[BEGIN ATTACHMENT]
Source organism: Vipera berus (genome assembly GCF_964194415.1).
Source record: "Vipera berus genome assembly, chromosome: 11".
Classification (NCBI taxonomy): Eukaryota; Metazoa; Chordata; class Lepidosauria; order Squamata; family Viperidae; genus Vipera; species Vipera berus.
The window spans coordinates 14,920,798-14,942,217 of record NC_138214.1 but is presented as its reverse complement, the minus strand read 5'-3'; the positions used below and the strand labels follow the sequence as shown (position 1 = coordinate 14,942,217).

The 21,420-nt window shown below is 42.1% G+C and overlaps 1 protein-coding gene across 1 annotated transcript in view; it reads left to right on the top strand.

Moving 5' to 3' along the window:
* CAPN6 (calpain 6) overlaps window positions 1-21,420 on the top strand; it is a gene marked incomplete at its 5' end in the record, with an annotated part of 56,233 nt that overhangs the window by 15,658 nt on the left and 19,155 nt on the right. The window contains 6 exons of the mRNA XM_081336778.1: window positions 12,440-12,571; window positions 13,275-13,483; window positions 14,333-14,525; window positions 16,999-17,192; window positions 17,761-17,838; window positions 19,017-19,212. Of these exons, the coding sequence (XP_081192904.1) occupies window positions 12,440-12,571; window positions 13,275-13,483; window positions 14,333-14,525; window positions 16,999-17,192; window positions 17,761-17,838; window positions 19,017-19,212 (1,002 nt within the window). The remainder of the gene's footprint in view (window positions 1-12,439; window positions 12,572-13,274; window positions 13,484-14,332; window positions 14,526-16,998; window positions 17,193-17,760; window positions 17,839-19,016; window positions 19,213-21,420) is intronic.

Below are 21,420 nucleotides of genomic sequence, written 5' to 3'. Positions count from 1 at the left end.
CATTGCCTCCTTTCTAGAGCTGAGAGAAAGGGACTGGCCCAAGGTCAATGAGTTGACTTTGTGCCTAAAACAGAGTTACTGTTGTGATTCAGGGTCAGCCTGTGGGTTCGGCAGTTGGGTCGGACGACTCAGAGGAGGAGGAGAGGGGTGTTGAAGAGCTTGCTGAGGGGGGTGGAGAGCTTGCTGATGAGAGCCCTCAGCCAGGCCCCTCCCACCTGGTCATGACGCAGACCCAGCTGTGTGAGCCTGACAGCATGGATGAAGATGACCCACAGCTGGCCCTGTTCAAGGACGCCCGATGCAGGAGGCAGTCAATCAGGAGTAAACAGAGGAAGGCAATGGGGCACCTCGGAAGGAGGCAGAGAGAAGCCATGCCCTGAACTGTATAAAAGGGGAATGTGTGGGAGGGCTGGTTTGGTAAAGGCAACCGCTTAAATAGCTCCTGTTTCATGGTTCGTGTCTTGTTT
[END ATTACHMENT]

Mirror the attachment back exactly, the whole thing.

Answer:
Source organism: Vipera berus (genome assembly GCF_964194415.1).
Source record: "Vipera berus genome assembly, chromosome: 11".
Classification (NCBI taxonomy): Eukaryota; Metazoa; Chordata; class Lepidosauria; order Squamata; family Viperidae; genus Vipera; species Vipera berus.
The window spans coordinates 14,920,798-14,942,217 of record NC_138214.1 but is presented as its reverse complement, the minus strand read 5'-3'; the positions used below and the strand labels follow the sequence as shown (position 1 = coordinate 14,942,217).

The 21,420-nt window shown below is 42.1% G+C and overlaps 1 protein-coding gene across 1 annotated transcript in view; it reads left to right on the top strand.

Moving 5' to 3' along the window:
* CAPN6 (calpain 6) overlaps window positions 1-21,420 on the top strand; it is a gene marked incomplete at its 5' end in the record, with an annotated part of 56,233 nt that overhangs the window by 15,658 nt on the left and 19,155 nt on the right. The window contains 6 exons of the mRNA XM_081336778.1: window positions 12,440-12,571; window positions 13,275-13,483; window positions 14,333-14,525; window positions 16,999-17,192; window positions 17,761-17,838; window positions 19,017-19,212. Of these exons, the coding sequence (XP_081192904.1) occupies window positions 12,440-12,571; window positions 13,275-13,483; window positions 14,333-14,525; window positions 16,999-17,192; window positions 17,761-17,838; window positions 19,017-19,212 (1,002 nt within the window). The remainder of the gene's footprint in view (window positions 1-12,439; window positions 12,572-13,274; window positions 13,484-14,332; window positions 14,526-16,998; window positions 17,193-17,760; window positions 17,839-19,016; window positions 19,213-21,420) is intronic.

Below are 21,420 nucleotides of genomic sequence, written 5' to 3'. Positions count from 1 at the left end.
CATTGCCTCCTTTCTAGAGCTGAGAGAAAGGGACTGGCCCAAGGTCAATGAGTTGACTTTGTGCCTAAAACAGAGTTACTGTTGTGATTCAGGGTCAGCCTGTGGGTTCGGCAGTTGGGTCGGACGACTCAGAGGAGGAGGAGAGGGGTGTTGAAGAGCTTGCTGAGGGGGGTGGAGAGCTTGCTGATGAGAGCCCTCAGCCAGGCCCCTCCCACCTGGTCATGACGCAGACCCAGCTGTGTGAGCCTGACAGCATGGATGAAGATGACCCACAGCTGGCCCTGTTCAAGGACGCCCGATGCAGGAGGCAGTCAATCAGGAGTAAACAGAGGAAGGCAATGGGGCACCTCGGAAGGAGGCAGAGAGAAGCCATGCCCTGAACTGTATAAAAGGGGAATGTGTGGGAGGGCTGGTTTGGTAAAGGCAACCGCTTAAATAGCTCCTGTTTCATGGTTCGTGTCTTGTTT